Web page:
http://www.windaction.org/?module=uploads&func=download&fileId=1742

10 Reduced air emissions due to wind power: Not as much as you might think « Knowledge Problem { 11.16.09 at 10:32 am }

[...] pair of posts at Master Resource (part I, part II) explore the degree to which variable wind power leads to lower efficiency and increased [...]

11 Jon Boone { 11.16.09 at 10:52 am }

Kent Hawkins paper, presented here in two parts, fully acknowledges the contributions of Peter Lang and reports from Britain’s Renewable Energy Foundation, led by Jim Oswalt. All were distilled from David White’s seminal work in 2004, which Hawkins cited.

What Hawkins has done beyond these works, however, is to provide a method for capturing and calculating all the salient thermal variables involved with wind integration, including ramping and heat penalty rates for those thermal generators that wind might sporadically displace as it bounces around on a grid and those that must follow and balance the relentless wind volatility. His “calculator” also includes such information as fossil fuel savings and wind conditions, at least at gross levels of consideration–which then can be fine-grained as they become informed by reality.

As things now stand, claims for wind-induced offsets of CO2 have the same level of verisimilitude as the infamous BCS college football polls. Most are merely gross statistical projections promulgated by those with a stake in the outcome, such as pundits hired by the limited liability wind companies themselves, their trade association, and the engineers at the National Renewable Energy Lab.

Hawkins is doing the important work of real science by attempting to explain the interaction of all the important variables, not just those cherry picked to obtain a desired result. By forcing an examination of the many interrelated but often hidden variables (typically masked by gross statistical projections) involved in energy conversion transactions, Hawkins shows the statistical deceptions that heretofore have allowed people to “Believe in the Wind.”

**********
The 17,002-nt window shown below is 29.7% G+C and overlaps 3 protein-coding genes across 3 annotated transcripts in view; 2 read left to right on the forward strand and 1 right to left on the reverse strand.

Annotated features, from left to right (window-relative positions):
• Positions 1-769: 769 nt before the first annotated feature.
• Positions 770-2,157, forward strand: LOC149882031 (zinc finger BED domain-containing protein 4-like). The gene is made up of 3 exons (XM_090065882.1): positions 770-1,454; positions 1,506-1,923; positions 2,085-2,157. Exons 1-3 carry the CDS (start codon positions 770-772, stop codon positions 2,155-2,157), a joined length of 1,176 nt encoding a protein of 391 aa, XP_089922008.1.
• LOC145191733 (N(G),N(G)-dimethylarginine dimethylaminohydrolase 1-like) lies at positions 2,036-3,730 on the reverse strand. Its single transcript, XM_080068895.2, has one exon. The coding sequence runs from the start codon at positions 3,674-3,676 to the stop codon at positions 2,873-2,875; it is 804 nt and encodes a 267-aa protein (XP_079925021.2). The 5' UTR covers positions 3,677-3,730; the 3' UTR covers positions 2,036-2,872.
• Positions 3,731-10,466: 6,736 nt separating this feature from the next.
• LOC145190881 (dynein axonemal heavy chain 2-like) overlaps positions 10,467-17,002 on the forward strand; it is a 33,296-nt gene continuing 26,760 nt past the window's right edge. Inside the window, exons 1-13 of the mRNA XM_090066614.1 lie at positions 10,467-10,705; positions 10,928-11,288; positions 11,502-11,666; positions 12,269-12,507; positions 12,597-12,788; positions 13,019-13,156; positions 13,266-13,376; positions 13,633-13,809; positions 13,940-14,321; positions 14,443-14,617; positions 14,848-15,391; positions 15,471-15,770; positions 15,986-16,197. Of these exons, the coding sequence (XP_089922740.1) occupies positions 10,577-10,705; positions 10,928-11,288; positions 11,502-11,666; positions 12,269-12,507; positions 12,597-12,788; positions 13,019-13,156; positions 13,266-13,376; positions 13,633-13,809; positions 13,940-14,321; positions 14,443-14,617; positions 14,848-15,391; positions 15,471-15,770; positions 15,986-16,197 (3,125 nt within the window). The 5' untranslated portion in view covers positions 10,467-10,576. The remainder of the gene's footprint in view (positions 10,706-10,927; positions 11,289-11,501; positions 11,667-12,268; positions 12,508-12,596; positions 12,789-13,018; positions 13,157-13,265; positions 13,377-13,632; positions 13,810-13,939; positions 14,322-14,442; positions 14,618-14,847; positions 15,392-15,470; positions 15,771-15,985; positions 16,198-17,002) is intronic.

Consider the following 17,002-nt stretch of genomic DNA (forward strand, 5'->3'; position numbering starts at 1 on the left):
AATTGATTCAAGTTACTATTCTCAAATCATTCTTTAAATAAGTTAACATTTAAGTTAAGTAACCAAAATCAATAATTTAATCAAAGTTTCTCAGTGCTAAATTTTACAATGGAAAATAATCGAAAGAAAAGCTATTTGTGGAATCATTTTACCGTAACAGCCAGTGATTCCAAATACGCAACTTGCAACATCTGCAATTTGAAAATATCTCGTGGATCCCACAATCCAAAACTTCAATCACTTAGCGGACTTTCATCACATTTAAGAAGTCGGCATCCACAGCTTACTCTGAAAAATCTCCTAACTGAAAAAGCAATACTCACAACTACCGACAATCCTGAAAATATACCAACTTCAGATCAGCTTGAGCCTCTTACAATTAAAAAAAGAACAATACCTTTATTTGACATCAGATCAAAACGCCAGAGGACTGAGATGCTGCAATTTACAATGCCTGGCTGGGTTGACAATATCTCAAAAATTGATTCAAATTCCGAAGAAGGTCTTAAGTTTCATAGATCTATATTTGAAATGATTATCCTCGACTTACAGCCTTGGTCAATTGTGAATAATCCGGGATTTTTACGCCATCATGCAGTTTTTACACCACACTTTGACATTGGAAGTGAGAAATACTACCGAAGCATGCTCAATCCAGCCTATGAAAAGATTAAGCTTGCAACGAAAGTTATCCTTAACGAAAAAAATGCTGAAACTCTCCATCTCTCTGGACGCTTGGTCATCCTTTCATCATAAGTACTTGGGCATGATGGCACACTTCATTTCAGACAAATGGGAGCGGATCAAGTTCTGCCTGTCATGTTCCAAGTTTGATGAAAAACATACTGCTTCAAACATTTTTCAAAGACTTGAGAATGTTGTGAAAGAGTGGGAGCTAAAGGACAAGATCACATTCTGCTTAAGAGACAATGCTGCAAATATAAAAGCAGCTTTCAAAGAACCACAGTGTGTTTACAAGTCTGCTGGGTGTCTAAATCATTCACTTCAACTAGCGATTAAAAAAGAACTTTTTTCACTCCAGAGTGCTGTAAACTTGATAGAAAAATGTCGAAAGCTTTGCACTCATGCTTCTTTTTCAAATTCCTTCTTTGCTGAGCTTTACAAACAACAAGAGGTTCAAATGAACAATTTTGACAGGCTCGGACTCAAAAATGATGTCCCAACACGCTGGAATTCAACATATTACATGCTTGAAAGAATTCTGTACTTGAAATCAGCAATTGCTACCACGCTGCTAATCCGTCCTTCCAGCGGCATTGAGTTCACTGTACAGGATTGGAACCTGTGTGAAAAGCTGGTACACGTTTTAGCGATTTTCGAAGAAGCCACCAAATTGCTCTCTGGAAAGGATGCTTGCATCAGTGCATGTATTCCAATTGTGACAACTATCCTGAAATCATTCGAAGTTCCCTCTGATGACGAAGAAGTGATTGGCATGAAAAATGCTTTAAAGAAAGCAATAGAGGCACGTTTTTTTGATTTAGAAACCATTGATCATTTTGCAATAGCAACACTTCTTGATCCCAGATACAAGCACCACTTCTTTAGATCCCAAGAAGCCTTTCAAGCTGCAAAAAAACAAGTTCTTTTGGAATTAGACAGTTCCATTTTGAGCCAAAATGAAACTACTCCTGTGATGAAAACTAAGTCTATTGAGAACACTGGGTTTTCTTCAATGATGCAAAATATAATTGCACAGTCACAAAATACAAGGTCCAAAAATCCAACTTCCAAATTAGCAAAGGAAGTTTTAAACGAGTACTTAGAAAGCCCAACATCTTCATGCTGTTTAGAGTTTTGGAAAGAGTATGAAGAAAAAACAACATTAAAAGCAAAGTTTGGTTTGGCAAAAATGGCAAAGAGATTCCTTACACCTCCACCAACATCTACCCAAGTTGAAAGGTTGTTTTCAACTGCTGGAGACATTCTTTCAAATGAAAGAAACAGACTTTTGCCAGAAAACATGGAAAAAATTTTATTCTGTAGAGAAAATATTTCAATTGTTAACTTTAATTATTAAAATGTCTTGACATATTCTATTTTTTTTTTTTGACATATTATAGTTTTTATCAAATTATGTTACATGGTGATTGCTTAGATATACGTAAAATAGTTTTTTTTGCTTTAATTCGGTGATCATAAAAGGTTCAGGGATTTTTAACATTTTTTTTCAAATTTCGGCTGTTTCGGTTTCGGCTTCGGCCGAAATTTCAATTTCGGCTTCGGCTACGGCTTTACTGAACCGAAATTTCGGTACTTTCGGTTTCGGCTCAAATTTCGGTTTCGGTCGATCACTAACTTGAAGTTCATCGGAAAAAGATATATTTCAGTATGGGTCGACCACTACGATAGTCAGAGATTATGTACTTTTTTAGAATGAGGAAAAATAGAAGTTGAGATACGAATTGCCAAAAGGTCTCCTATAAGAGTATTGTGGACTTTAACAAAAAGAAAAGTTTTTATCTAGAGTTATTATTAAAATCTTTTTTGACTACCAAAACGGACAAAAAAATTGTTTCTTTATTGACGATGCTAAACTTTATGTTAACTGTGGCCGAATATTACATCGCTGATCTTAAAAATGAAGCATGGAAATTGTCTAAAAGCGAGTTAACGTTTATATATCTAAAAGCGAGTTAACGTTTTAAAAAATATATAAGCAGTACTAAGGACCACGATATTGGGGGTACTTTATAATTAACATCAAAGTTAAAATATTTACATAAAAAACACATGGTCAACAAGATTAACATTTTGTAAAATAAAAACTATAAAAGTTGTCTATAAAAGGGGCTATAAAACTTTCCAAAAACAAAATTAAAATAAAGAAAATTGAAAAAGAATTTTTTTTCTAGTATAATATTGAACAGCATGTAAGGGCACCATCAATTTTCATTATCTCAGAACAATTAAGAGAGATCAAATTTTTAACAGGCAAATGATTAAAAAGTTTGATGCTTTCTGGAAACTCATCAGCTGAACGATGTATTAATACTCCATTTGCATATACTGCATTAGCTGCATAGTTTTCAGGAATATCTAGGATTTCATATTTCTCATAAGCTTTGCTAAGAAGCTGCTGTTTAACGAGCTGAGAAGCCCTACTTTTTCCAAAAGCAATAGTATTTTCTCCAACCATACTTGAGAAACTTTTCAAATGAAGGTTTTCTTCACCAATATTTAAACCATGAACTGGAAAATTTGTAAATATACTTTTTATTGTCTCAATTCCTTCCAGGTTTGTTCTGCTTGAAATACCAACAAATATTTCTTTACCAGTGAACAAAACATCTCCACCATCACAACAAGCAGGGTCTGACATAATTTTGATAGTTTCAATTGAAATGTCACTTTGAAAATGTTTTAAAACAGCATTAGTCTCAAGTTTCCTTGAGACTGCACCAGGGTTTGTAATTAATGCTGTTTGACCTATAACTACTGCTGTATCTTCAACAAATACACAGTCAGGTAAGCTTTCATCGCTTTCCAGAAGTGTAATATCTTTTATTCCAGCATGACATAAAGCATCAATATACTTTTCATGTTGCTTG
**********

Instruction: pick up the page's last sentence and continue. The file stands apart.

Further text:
12 Danny { 11.16.09 at 2:30 pm }

Cool argument. I’m not totally sure I understand, though, how the model is supposing that these wind turbines are being integrated. Is the idea that a plant is replacing a part of its baseload generation portfolio with wind resources and using a mix of CCGTs and OCGTs to fill in gaps in wind generation? If so, then a few questions arise:

a) How sensitive is this analysis to the possibility that wind turbines could be used for peaking or mid-merit generation rather than as baseload resources?
b) What would happen to the numbers if a utility-scale battery were used to smooth variability so that CCGT’s could have more time to ramp up and down?
c) What if the wind turbines were still used as a baseload resource, but the grid operator only relied on them for some fraction of their capacity, so that when they produced at capacity some of that energy was stranded but when they didn’t produce at capacity there might still be little need to run GTs to compensate?
d) Do you have any data available to indicate how typical this configuration is in comparison to other possible configurations?

Thanks in advance for any answers you might be able to provide to these questions!

13 Kent Hawkins { 11.16.09 at 6:02 pm }

Jenne,

Jon Boone has effectively answered your first question/comment. With respect to the second, I refer you to my blog which has my article entitled Case Study on Methods of Industrial-scale Wind Power Analysis. It can be seen at http://whitherindustrialwindpower.files.wordpress.com/2009/08/response-to-komanoff-case-study-version-v2.pdf . See Appendix A for comments on the Gross study.

14 Kent Hawkins { 11.16.09 at 6:27 pm }

Danny,

The model makes no assumptions about what wind power is replacing – baseload, intermediate or peaking. You might want to look at the MIT paper in my bibliography (Campbell, A., Hot Air? When Government Support for Intermittent Renewable Technologies can Increase Emissions, 2008, http://wind-watch.org/documents/wp-content/uploads/campbell-hot-air.pdf) for some of these considerations. This addresses your first question/point and the related ones under “a)” and “c)”. For example, the nature of the baseload generation source, and its ability to be varied with wind is an important issue.